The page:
Addressing the Problem of Faculty Resistance to Using Educational Media in Active Learning instructional Strategies

James L. Morrison
Editor-in-Chief, Innovate and Professor Emeritus of Educational Leadership, University of North Carolina at Chapel Hill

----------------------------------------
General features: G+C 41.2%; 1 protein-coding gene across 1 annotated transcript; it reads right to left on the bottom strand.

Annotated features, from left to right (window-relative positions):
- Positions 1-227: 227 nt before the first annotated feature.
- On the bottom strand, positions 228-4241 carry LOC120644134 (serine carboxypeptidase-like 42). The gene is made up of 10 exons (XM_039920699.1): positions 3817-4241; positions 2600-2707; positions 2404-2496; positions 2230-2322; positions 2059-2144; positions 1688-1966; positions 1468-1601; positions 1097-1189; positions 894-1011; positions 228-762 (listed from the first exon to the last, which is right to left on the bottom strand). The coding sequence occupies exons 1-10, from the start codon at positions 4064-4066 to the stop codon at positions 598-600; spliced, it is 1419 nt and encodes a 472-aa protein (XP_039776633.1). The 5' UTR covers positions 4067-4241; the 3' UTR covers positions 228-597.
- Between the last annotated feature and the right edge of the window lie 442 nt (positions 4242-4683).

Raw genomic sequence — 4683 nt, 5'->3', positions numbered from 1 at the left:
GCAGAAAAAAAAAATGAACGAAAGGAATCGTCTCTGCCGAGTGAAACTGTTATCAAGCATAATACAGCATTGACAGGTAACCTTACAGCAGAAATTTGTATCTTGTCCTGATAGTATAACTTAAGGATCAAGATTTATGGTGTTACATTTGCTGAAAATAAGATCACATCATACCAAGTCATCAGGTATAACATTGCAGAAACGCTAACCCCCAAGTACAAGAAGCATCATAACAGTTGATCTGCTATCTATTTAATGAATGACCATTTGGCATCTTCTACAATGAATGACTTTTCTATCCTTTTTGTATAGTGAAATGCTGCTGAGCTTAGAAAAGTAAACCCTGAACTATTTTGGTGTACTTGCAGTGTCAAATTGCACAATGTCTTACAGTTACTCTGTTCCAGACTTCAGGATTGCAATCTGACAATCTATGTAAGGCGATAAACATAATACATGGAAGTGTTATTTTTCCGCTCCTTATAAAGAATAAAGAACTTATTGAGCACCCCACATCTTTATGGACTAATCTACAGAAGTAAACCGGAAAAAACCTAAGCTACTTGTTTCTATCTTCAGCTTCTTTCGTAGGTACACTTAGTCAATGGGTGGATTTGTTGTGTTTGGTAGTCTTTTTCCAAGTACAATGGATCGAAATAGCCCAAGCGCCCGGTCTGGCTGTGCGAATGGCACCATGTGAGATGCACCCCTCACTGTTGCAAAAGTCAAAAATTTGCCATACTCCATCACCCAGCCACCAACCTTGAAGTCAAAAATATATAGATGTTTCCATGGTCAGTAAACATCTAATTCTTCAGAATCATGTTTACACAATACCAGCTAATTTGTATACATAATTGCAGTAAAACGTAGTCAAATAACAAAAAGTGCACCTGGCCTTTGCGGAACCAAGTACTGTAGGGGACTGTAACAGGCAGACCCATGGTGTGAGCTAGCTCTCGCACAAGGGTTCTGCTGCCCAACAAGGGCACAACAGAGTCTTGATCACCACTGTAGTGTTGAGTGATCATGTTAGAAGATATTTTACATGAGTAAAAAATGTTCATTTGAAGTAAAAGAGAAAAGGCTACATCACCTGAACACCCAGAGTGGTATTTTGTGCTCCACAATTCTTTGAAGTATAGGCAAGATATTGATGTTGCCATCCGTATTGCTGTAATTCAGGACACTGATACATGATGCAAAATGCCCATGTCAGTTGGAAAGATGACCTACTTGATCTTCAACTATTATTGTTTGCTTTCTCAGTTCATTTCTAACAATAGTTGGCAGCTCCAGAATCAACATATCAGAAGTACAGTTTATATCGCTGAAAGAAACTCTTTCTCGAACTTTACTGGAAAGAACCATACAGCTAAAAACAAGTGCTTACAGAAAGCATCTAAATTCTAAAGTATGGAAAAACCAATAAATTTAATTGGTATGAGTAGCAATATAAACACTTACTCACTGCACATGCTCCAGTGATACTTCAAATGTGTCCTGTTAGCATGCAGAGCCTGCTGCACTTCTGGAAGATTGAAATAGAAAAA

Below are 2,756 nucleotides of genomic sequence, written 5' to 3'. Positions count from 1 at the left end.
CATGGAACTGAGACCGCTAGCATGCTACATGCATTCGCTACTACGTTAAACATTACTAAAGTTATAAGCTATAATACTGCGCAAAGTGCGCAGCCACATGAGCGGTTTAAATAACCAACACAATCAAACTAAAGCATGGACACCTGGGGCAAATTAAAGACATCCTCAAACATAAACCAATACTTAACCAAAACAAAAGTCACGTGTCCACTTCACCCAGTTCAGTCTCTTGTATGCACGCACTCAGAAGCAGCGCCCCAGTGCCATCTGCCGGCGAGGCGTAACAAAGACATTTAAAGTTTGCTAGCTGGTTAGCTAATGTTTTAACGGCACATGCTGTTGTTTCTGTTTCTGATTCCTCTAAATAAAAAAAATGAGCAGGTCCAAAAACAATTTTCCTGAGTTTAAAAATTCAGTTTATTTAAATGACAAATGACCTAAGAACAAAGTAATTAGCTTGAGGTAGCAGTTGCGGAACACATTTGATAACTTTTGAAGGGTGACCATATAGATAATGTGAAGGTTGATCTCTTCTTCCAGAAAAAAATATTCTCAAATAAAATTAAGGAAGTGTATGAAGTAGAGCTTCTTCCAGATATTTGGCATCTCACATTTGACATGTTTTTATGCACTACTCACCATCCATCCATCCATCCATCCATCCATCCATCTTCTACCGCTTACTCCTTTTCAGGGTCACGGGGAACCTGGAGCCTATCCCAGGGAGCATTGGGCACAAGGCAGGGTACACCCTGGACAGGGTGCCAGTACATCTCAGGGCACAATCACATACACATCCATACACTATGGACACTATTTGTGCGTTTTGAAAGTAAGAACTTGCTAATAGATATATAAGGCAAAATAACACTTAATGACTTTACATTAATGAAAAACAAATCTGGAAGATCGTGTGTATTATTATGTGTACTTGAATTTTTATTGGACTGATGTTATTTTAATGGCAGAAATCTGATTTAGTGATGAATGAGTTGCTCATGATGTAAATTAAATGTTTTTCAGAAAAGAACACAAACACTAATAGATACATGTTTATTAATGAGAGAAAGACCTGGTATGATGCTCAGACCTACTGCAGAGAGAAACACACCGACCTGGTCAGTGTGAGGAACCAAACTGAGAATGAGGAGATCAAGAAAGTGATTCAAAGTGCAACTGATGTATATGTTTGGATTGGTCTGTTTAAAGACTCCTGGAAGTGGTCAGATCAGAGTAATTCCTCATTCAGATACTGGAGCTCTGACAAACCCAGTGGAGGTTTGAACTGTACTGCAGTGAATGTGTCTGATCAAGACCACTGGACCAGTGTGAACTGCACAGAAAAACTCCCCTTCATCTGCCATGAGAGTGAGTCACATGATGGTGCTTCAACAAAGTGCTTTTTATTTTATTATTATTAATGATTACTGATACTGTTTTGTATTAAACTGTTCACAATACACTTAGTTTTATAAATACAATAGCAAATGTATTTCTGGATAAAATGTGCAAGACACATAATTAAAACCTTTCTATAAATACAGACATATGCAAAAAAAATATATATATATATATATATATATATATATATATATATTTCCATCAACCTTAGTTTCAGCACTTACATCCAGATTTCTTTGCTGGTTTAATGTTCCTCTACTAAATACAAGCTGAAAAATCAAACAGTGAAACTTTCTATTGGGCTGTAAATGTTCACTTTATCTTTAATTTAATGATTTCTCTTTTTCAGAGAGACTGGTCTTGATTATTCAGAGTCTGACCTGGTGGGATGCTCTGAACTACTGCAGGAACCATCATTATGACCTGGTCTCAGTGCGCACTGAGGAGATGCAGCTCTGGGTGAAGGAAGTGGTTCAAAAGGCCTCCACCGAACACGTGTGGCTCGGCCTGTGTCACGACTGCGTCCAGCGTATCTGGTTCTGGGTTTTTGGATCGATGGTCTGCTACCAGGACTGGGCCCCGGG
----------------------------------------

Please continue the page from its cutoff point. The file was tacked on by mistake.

The 21st-century workplace will demand a range of skills from workers. To function in this new context, college graduates must be able to access, evaluate, and communicate information; use information technology tools effectively; and work with others across cultural lines. Increasing concern that the traditional lecture method does not support the development of these competencies has led to calls for a change from passive to active (authentic) learning strategies, such as project-based learning, problem-based learning, or inquiry-based learning. In this session Professor Morrison will first argue that technology-enhanced active learning strategies are more effective in developing needed competencies in students and then, in keeping with the spirit of active learning, will ask participants to form small groups to prepare responses to the following questions: (1) why do faculty members resist adopting these strategies and (2) what approaches can institutions take to broaden the instructional repertoires of faculty members to include active-learning instructional strategies. The results of this argument and these deliberations are available via audio and via the instructor slides and notes.



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